The fabled northern lights were expected to make an appearance in New England this weekend, thanks to a massive eruption on the surface of the sun.
Solar scientists say residents had a better than 50 percent chance of glimpsing the northern lights, or aurora borealis, beginning Saturday night, as particles ejected from the sun earlier this week hurtle toward Earth at more than 2 million miles per hour.
The northern lights are produced when charged particles from the sun interact with atoms in Earth’s upper atmosphere. The awe-inspiring displays — shimmering, translucent green, purple, and red “curtains” that seem to billow across the night sky — are common in extreme northern latitudes, where a constant stream of such particles arrives on the so-called “solar wind.” But in New England, and particularly in densely populated areas, sightings are unusual, generally spotted only when eruptions on the sun push the particles farther south and produce a geomagnetic storm.
“The sun constantly has particles streaming away from it — the solar wind — and that can cause aurora quite frequently in the north,” said C. Alex Young, the associate director for science at NASA’s Heliophysics Science Division. “These coronal mass ejections are like a wave riding on top of the wind. They strengthen the aurorae and can cause a geomagnetic storm.”
While computer-model predictions are imprecise and can differ by as many as seven hours, Young and other scientists said the lights were expected to reach their peak Saturday night. However, depending on the intensity of the storm, the lights could continue into Sunday night and be visible on the northern horizon. The lights were expected to be most easily visible from central and northern New England, scientists said.
Viewing conditions Saturday night were expected to be partially cloudy, according to National Weather Service meteorologist Frank Nocera. But on Sunday night, he said, “the sky should be pretty clear. We’ll have a better shot at good viewing conditions.”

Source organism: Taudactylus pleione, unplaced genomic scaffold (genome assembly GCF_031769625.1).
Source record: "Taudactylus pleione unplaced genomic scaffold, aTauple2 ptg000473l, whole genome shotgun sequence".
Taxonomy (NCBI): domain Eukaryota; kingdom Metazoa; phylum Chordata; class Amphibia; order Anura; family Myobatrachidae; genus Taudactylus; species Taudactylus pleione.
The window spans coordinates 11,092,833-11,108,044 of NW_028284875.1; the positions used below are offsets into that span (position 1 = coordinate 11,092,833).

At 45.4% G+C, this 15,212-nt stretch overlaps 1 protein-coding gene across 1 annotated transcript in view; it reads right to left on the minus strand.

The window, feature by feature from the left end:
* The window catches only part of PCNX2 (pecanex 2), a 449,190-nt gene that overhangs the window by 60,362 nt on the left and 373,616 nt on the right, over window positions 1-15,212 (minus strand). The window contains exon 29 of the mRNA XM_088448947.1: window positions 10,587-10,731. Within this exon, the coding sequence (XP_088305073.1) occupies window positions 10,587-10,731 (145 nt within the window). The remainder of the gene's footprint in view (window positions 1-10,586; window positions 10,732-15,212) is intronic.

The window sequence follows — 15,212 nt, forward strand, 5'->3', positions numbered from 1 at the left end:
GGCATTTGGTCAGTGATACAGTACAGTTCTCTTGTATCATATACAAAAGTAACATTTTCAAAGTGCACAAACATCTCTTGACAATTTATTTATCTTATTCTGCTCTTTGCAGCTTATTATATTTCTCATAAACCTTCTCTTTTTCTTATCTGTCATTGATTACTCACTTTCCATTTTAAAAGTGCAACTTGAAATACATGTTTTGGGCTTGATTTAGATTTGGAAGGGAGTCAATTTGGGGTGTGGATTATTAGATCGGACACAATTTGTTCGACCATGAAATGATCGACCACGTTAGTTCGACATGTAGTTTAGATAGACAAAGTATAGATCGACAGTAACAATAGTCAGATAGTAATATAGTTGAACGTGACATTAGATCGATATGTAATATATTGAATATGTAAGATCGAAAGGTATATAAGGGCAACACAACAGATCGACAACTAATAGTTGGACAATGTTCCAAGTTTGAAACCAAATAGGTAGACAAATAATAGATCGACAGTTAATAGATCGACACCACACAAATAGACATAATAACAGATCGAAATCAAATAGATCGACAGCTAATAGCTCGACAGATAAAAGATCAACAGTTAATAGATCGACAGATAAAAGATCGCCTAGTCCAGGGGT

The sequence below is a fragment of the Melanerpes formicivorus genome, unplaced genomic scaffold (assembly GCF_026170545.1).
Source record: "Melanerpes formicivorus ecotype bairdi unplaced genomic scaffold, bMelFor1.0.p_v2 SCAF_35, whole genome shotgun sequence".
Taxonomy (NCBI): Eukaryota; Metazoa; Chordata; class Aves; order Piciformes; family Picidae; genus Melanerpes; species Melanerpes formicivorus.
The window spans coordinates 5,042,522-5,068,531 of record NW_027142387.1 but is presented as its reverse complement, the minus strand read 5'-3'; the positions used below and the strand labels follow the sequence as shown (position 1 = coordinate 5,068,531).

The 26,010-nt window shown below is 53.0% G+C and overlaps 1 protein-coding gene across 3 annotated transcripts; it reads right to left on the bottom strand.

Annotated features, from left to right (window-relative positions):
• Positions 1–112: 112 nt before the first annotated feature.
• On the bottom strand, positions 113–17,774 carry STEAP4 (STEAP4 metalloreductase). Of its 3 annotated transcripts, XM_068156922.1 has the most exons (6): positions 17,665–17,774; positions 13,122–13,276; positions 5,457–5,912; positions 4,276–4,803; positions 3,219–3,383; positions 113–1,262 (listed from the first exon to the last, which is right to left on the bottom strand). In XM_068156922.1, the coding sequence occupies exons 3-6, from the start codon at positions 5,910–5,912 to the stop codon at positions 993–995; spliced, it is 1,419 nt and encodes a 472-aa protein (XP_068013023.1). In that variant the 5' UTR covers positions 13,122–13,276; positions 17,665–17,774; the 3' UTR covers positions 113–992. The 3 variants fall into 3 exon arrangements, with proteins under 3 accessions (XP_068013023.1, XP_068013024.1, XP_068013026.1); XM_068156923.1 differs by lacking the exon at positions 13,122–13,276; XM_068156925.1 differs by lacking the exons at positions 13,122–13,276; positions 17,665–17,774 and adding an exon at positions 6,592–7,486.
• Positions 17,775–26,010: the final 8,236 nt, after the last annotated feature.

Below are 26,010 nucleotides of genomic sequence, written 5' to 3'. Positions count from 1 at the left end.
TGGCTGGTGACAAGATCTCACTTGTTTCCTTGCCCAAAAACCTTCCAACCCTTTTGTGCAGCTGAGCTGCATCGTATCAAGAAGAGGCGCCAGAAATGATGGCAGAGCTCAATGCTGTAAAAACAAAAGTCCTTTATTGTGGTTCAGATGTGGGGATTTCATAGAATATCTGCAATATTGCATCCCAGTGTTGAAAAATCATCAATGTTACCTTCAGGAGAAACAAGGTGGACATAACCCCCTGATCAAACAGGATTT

Scientists say that while the event was unlikely to cause serious power grid or travel disruptions, it could temporarily throw off the accuracy of some GPS devices or cause other minor electrical failures.
Forecasters at the National Oceanic and Atmospheric Administration first noticed the coronal mass ejection Thursday night; particles in such ejections can take as few as 17 hours or as many as 100 to traverse the vast distance between the sun and Earth, depending on their speed. NOAA uses a fleet of satellites to constantly measure the sun’s activity from different angles and on different spectrums.
“As soon as the flare goes off, it triggers alarms. We have bells, whistles, and even a voice saying, ‘solar X-ray flare in process,’ ” said Bill Murtagh, the program coordinator at NOAA’s Space Weather Prediction Center, describing the scene at the group’s Colorado headquarters. “It’s always an exciting day. It’s like a nor’easter for us.”
An unusual lull in the sun’s activity over the past several years has scientists particularly excited about this weekend’s event, Murtagh said. The sun, which goes through a cycle of activity approximately 11 years long, should currently be in its most active state, the solar maximum. But a dearth of activity lately means this could be the least active solar maximum in more than 100 years, Murtagh said.
“I’ve been in the business for 20 years, but we have a lot of new forecasters who haven’t seen much activity since they started,” Murtagh said. For them, he said, it’s like seeing snow for the first time.
This particular ejection was not particularly huge, ranking just a G1 on NOAA’s scale, which goes from G1 to G5. However, the particles are aimed squarely at Earth, Murtagh said.
The strength of the aurorae partially depends on how fast the “blob” of plasma and charged particles is traveling when it impacts Earth’s atmosphere, scientists said. But a more important factor is the magnetic orientation of the blob: A south-oriented ejection will cause stronger interactions and more aurorae when it hits Earth’s north-oriented magnetic field.
“We know it’s coming, we know it’s good size, and we can tell how fast and big it is,” Young said. “But we won’t know about the magnetic field until about 30 minutes before it gets to us.”
The aurorae have long fascinated cultures around the world, which often interpreted their appearance as an omen of war or famine, Murtagh said. But modern Americans usually miss the show, since they live too far south, sleep through the infrequent geomagnetic storms, or are unable to see them because of light pollution or cloud cover.
“They’re inspiring to witness,” Murtagh said. “They’ve always had a mythical place in human history.”
Murtagh, who is Irish, has assigned his own mythology to this storm.
“The prevalent color of aurorae is green,” he said, “so maybe we’ll get some nice green aurora to kick off St. Patrick’s Day.”